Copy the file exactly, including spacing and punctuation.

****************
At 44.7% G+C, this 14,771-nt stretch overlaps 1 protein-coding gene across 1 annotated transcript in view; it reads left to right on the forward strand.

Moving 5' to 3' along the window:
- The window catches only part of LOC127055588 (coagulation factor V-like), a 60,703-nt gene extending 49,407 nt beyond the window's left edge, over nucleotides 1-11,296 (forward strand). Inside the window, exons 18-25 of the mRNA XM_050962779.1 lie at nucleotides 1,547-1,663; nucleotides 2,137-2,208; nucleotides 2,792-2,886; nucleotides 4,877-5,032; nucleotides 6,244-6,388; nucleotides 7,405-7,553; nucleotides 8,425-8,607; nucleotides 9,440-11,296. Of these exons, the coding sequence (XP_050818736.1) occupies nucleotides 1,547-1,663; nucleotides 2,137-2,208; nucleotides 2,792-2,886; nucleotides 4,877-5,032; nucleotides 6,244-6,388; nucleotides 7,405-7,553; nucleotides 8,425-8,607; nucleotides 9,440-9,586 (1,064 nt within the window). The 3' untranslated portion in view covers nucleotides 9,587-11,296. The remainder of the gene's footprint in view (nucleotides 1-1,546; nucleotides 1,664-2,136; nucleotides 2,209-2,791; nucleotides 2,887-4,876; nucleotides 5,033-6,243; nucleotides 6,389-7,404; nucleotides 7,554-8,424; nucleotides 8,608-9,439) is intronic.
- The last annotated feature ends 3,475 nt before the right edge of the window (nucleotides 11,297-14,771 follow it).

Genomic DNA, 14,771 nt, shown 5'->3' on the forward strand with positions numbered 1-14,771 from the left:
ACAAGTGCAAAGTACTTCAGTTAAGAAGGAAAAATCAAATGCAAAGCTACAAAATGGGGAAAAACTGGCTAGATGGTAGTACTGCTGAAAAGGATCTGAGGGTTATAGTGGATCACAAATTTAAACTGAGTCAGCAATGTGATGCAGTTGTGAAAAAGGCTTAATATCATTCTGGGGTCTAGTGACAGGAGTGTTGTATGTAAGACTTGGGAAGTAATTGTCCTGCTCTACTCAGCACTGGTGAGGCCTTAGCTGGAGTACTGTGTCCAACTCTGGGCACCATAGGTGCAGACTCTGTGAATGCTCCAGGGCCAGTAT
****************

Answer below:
At 44.7% G+C, this 14,771-nt stretch overlaps 1 protein-coding gene across 1 annotated transcript in view; it reads left to right on the forward strand.

Moving 5' to 3' along the window:
- The window catches only part of LOC127055588 (coagulation factor V-like), a 60,703-nt gene extending 49,407 nt beyond the window's left edge, over nucleotides 1-11,296 (forward strand). Inside the window, exons 18-25 of the mRNA XM_050962779.1 lie at nucleotides 1,547-1,663; nucleotides 2,137-2,208; nucleotides 2,792-2,886; nucleotides 4,877-5,032; nucleotides 6,244-6,388; nucleotides 7,405-7,553; nucleotides 8,425-8,607; nucleotides 9,440-11,296. Of these exons, the coding sequence (XP_050818736.1) occupies nucleotides 1,547-1,663; nucleotides 2,137-2,208; nucleotides 2,792-2,886; nucleotides 4,877-5,032; nucleotides 6,244-6,388; nucleotides 7,405-7,553; nucleotides 8,425-8,607; nucleotides 9,440-9,586 (1,064 nt within the window). The 3' untranslated portion in view covers nucleotides 9,587-11,296. The remainder of the gene's footprint in view (nucleotides 1-1,546; nucleotides 1,664-2,136; nucleotides 2,209-2,791; nucleotides 2,887-4,876; nucleotides 5,033-6,243; nucleotides 6,389-7,404; nucleotides 7,554-8,424; nucleotides 8,608-9,439) is intronic.
- The last annotated feature ends 3,475 nt before the right edge of the window (nucleotides 11,297-14,771 follow it).

Genomic DNA, 14,771 nt, shown 5'->3' on the forward strand with positions numbered 1-14,771 from the left:
ACAAGTGCAAAGTACTTCAGTTAAGAAGGAAAAATCAAATGCAAAGCTACAAAATGGGGAAAAACTGGCTAGATGGTAGTACTGCTGAAAAGGATCTGAGGGTTATAGTGGATCACAAATTTAAACTGAGTCAGCAATGTGATGCAGTTGTGAAAAAGGCTTAATATCATTCTGGGGTCTAGTGACAGGAGTGTTGTATGTAAGACTTGGGAAGTAATTGTCCTGCTCTACTCAGCACTGGTGAGGCCTTAGCTGGAGTACTGTGTCCAACTCTGGGCACCATAGGTGCAGACTCTGTGAATGCTCCAGGGCCAGTAT